question

EnglishEdit

 
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Alternative formsEdit

EtymologyEdit

From Middle English question, questioun, questiun, from Anglo-Norman questiun, from Old French question, from Latin quaestiōnem, accusative of quaestiō (a seeking, investigation, inquiry, question), from quaerere (to seek, ask, inquire).[1] Displaced native Old English āscung. Compare also Middle Low German quēstie (questioning; inquiry), Middle High German questje (question).

PronunciationEdit

  • IPA(key): /ˈkwɛst͡ʃən/, /ˈkwɛstjən/, /ˈkwɛʃt͡ʃən/
  • (US also) IPA(key): /ˈkwɛʃtən/
  • (Indian English) IPA(key): /ˈkwɛst͡ʃɛn/, /ˈkwɛʃ(t͡ʃ)ɛn/
  • Hyphenation: ques‧tion
  • (file)

NounEdit

question (plural questions)

  1. A sentence, phrase or word which asks for information, reply or response; an interrogative.
    • 1913, Joseph C. Lincoln, chapter 4, in Mr. Pratt's Patients:
      I told him about everything I could think of; and what I couldn't think of he did. He asked about six questions during my yarn, but every question had a point to it. At the end he bowed and thanked me once more. As a thanker he was main-truck high; I never see anybody so polite.
    What is your question?
  2. A subject or topic for consideration or investigation.
    The question of seniority will be discussed at the meeting.
    There was a question of which material to use.
    • 2014 October 14, David Malcolm, “The Great War Re-Remembered: Allohistory and Allohistorical Fiction”, in Martin Löschnigg; Marzena Sokolowska-Paryz, editors, The Great War in Post-Memory Literature and Film[1], Walter de Gruyter GmbH & Co KG., →ISBN, page 173:
      The question of the plausibility of the counter-factual is seen as key in all three discussions of allohistorical fiction (as it is in Demandt's and Ferguson's examinations of allohistory) (cf. Rodiek 25–26; Ritter 15–16; Helbig 32).
  3. A doubt or challenge about the truth, accuracy, or validity of a matter.
    His claim to the property has come under question.
    The story is true beyond question.
    He obeyed without question.
    • There arose a question between some of John's disciples and the Jews about purifying.
    • 1623, Francis Bacon, An Advertisement touching an Holy War
      It is to be to question, whether it be lawful for Christian princes or states to make an invasive war, only and simply for the propagation of the faith.
    • 2021 April 2, Ciara Nugent, “Can Public Transit Survive the Pandemic? London's New Transport Commissioner Wants You to Believe It Can”, in Time[2]:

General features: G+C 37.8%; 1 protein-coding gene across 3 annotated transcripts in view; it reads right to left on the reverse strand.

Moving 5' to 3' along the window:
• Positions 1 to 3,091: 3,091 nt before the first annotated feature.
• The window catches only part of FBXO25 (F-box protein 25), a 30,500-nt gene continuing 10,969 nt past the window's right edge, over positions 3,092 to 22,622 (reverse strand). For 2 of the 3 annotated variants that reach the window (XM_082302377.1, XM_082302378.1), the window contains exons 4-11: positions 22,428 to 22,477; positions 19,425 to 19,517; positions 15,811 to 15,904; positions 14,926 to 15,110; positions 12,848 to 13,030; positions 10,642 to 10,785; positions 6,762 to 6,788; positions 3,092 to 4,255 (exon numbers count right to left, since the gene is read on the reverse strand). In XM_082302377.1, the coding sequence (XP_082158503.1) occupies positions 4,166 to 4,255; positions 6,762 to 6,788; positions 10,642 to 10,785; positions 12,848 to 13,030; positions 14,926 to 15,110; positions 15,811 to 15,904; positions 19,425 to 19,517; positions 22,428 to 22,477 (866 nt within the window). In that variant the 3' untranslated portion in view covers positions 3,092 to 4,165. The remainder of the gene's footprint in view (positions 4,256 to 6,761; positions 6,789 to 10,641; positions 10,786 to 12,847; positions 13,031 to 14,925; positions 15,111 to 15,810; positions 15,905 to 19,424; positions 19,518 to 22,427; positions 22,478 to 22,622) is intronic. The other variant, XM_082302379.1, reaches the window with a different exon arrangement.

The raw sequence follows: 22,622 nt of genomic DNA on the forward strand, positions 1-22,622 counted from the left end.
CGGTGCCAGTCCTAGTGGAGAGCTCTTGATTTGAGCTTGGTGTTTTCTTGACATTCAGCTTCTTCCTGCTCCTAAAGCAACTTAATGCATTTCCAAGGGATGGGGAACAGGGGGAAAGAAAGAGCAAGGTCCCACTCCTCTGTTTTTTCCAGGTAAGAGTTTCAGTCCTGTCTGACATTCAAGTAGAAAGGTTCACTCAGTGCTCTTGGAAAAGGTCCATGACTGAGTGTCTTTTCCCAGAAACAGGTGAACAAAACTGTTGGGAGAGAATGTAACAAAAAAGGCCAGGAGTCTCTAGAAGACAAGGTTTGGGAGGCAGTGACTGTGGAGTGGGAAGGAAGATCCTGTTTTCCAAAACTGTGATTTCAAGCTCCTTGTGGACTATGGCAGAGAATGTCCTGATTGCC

The pandemic has not only caused an immediate fall in ticket revenues for the world’s public transit networks—rail ridership in Barcelona, Moscow, Beijing and New York City at times plummeting 80%—in some cities it also has thrown into question the future of mass urban transportation.
  4. A proposal to a meeting as a topic for deliberation.
    I move that the question be put to a vote.
  5. (now archaic, historical, chiefly with definite article) Interrogation by torture.
  6. (obsolete) Talk; conversation; speech.

SynonymsEdit

Derived termsEdit

Related termsEdit

TranslationsEdit

The translations below need to be checked and inserted above into the appropriate translation tables, removing any numbers. Numbers do not necessarily match those in definitions. See instructions at Wiktionary:Entry layout § Translations.

VerbEdit

question (third-person singular simple present questions, present participle questioning, simple past and past participle questioned)

  1. (transitive) To ask questions of; to interrogate; to ask for information.
    • 1836, Frederick W. Thomas, East and West, volume 2:
      Yet he lingered in Perryville with the determination of seeing Ruth, and questioning her about Helen Murray's letters.
    • 2019, Nic Pizzolatto, “The Hour and the Day”, in True Detective, season 3, episode 4:
      Another former resident noticed the car because it was new and upscale and no one ever came back to question him. This points to serious flaws in the investigation from the beginning.
  2. (transitive) To raise doubts about; have doubts about.
    • 2019, VOA Learning English (public domain)
      He questioned South Korean claims that China is a major source of its pollution.
      (file)
  3. (intransitive) To ask a question or questions; inquire or seek to know; examine.[1]
  4. (intransitive, obsolete) To argue; to converse; to dispute.

SynonymsEdit

Derived termsEdit

TranslationsEdit

See alsoEdit

ReferencesEdit

  1. 1.0 1.1 question in The Century Dictionary, New York, N.Y.: The Century Co., 1911.

FrenchEdit

Alternative formsEdit

EtymologyEdit

From Old French question, borrowed from Latin quaestiō, quaestiōnem.

PronunciationEdit

NounEdit

question f (plural questions)

  1. a question
    Je voudrais vous poser une question.
    I would like to ask you a question.
  2. a matter or issue; a problem

Derived termsEdit

Further readingEdit

AnagramsEdit


InterlinguaEdit

PronunciationEdit

NounEdit

question (plural questiones)

  1. question

Middle EnglishEdit

NounEdit

question

  1. Alternative form of questioun

Old FrenchEdit

EtymologyEdit

Borrowed from Latin quaestiō, quaestiōnem.

NounEdit

question f (oblique plural questions, nominative singular question, nominative plural questions)

  1. question (verbal statement intended to elicit a response)
  2. question (problem in need of resolution)

DescendantsEdit

ReferencesEdit